Extracurricular first published by SciFiNow
Extracurricular opens with Ray (Jean Paul Najm) and his newly pregnant girlfriend Gina (Madeleine Claude), arriving for a weekend break at that seminal locus of genre cinema, a cabin in the woods. At this point, there are all manner of horror directions in which the film could go. Ray casually mentions a friend’s similar cabin that was haunted, holding out the promise of something supernatural on the menu; but later that night, the couple is woken by the sound of their car alarm, and comes under attack from a masked figure, suggesting a more straightforward slasher. Except that, as Gina flees Ray’s attacker, another appears, and then another, and finally a fourth, their masks conveniently distinguished by a colour-coded neon glow. This is a tag team of killers, coordinating (and ruthlessly executing) their acts of slaughter. They are also teenagers, as becomes clear when they meet up later that night in a burger joint to decompress and discuss their busy high school schedules and their evolving methodologies of murder.
Written by Matthew Abrams and Padgett Arango, and directed by Ray Xue (Transcendent, 2012), Extracurricular fits a teen thrill kill bill. It is like David Moreau and Xavier Palud’s Ils (2006) and Bryan Bertino’s The Strangers (2008) – only told from the adolescent aggressors’ point of view – or like Tyler MacIntyre’s Tragedy Girls (2017) -only without the postmodern satire. As this cold-blooded quartet – Miriam Randall (Brittany Raymond), brothers Ian (Spencer Macpherson) and Derek Gordon (Keenan Tracey), and Derek’s girlfriend Jenny Kyoko (Brittany Teo) – plot their next outrage for Halloween, they come under pressure not just from the external force of local investigating sheriff Alan (Luke Goss), who just happens to be the Gordon bros‘ father, but also from their own internal divisions. Where Ian likes to have every little detail of what they do meticulously planned eight moves ahead, Derek prefers the “motherfucking chaos” of improvisation. “No more checklists, no more prepping, planning,” Derek insists “Got enough homework as it is – this is supposed to be fun, not school.” If the boys’ sibling rivalry is not enough of a problem, Miriam of late prefers the company of her friend Layla (Shanel Maida) to that of her co-conspirators, and appears to be seeking a way out of the murderous enterprise that binds the four together. Meanwhile Jenny watches from the wings, waiting for her moment to shine.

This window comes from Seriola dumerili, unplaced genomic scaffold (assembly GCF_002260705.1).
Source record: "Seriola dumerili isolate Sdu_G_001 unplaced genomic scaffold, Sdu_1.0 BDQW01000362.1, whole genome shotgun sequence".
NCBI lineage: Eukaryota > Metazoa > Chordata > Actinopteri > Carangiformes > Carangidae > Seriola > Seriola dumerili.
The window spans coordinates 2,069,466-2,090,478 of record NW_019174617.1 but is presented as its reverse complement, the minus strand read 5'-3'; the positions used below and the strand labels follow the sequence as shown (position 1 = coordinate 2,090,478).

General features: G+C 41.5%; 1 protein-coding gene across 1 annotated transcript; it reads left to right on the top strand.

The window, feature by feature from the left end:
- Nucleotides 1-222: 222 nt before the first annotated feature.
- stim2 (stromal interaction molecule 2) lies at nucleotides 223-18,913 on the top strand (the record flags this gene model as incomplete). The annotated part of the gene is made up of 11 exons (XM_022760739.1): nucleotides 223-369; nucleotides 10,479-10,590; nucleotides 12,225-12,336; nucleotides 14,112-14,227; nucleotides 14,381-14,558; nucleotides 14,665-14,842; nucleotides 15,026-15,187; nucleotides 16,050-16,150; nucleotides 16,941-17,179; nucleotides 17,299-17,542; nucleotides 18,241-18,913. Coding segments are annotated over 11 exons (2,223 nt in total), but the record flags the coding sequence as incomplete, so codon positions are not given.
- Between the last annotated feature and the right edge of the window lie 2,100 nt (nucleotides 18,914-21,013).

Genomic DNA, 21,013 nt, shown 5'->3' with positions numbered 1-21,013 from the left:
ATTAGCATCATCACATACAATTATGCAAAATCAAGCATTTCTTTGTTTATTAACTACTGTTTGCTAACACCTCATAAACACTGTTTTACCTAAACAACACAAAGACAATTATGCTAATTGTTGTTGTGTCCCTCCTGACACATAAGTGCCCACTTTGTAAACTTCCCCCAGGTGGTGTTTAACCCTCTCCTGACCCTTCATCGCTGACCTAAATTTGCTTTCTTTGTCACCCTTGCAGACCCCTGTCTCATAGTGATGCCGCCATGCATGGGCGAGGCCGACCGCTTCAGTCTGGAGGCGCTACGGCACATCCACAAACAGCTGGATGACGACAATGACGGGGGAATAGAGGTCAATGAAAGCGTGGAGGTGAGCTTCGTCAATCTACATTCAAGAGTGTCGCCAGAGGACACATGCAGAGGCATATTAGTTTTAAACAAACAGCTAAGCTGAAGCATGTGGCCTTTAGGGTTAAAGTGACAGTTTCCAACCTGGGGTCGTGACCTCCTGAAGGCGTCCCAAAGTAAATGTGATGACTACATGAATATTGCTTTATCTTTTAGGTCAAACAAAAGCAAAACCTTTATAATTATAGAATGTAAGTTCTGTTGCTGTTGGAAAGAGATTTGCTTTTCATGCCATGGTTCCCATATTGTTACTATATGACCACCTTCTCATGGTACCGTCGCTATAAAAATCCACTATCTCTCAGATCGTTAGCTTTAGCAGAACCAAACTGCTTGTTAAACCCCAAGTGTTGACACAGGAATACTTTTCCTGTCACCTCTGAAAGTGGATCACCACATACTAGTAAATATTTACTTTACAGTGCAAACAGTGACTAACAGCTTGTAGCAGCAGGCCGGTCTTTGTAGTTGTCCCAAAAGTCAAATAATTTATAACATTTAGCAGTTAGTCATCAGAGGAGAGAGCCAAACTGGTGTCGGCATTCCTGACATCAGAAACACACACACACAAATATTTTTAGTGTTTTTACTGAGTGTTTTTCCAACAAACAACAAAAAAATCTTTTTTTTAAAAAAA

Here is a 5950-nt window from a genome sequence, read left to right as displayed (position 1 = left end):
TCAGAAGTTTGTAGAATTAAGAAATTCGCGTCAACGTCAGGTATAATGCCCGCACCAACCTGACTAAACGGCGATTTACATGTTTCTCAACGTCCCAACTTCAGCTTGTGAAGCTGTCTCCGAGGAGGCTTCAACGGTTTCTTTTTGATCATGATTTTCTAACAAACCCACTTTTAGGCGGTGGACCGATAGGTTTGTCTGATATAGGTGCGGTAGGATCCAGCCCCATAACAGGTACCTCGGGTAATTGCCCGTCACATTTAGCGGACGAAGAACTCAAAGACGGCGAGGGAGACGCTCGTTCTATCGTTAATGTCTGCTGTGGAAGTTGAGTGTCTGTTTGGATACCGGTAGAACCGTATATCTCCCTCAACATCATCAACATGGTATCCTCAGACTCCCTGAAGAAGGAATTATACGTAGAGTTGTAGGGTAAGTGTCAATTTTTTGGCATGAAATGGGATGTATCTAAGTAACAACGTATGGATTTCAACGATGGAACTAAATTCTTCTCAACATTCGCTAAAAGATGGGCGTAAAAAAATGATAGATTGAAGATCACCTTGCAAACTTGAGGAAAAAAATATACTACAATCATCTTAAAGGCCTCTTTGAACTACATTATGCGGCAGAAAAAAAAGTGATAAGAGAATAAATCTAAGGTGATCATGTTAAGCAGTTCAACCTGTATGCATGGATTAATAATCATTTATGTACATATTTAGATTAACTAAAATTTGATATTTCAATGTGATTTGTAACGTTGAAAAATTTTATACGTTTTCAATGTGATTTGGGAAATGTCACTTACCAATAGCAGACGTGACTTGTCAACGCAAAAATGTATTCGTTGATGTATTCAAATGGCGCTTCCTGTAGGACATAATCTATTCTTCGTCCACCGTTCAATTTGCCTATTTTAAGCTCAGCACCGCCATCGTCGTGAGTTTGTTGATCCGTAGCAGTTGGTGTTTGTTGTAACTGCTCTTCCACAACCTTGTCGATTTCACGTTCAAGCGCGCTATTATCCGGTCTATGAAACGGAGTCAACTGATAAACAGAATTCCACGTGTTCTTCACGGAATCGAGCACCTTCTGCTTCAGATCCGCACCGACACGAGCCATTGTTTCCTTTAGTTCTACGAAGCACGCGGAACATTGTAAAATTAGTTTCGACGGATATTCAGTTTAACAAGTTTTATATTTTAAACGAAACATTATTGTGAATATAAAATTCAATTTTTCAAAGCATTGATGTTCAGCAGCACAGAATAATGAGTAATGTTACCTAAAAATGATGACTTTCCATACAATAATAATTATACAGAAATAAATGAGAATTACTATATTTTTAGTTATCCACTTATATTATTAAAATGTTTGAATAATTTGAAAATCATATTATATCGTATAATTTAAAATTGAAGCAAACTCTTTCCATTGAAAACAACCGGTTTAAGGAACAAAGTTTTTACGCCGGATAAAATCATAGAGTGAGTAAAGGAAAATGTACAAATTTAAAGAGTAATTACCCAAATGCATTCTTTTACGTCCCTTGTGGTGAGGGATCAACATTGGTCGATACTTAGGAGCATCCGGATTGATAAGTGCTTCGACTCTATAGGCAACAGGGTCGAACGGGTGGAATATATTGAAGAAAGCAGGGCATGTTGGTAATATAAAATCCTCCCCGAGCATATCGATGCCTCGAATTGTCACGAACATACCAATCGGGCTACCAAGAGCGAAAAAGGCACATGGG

The question that hangs over Extracurricular is why these four do what they do, and the answers suggested are multiple and messily complicated. On the one hand, as Pauline (AnnaLynne McCord) in Ricky Bates Jr’s Excision (2012) points out, “solely based on the definition, I don’t know a teenager that doesn’t profile as a sociopath.” There is a sense here that this adolescent serial-killing pact may just be typical teen rites of passage and acts of rebellion gone very, very awry. Yet while Jenny comes from a loveless family, the other three do not, and the unexpected emergence of compassion in some of them threatens to undermine their professions of Nietzschean psychopathy. These are growing pains indeed.
Yet in school, their teacher Mr Vollman (Joshua Joel Bailey) – who admits to having himself gone through difficult phases as a teenager, and whose very name encodes his (now) full adulthood – is teaching them about Captain John Mason’s massacre of 500 Pequot men, women and children in 1637 (“The Calvinist attitude”, Vollman points out, “gives a lot of latitude to do horrible, horrible things.”), while his next lesson will expressly be on the Jonestown massacre, an occurrence of collective delusion and ultimately self-destruction. His lessons place these kids’ killing spree in a broader context of American history, pointing to a long tradition of toxic groupthink and callous disregard for others.
Extracurricular plays that Hitchcockian game of getting its viewers to sympathise with the devil. We know that what these characters do is incorrigible, indefensible, unconscionable – but at the same time, as the film aligns its focalisation more with the feline side of its tense cat and mouse, we are positioned to want these four main characters to get away with their atrocities, even as we abhor them. This is, of course, a neatly confronting way of exposing the capacity for evil in all of us. And if these four well-fed, high-achieving, middle-class kids are more than happy to exploit, objectify and assassinate strangers for their own kicks, then we are left to wonder what they are capable, when push comes to shove, of doing to their friends, their loved ones and each other. Carefully, the film explores precisely where the ethical boundaries lie for each and very one of them. The results, though not (morally) pretty, are edifying – and look very impressive on the résumés of all involved
© Anton Bitel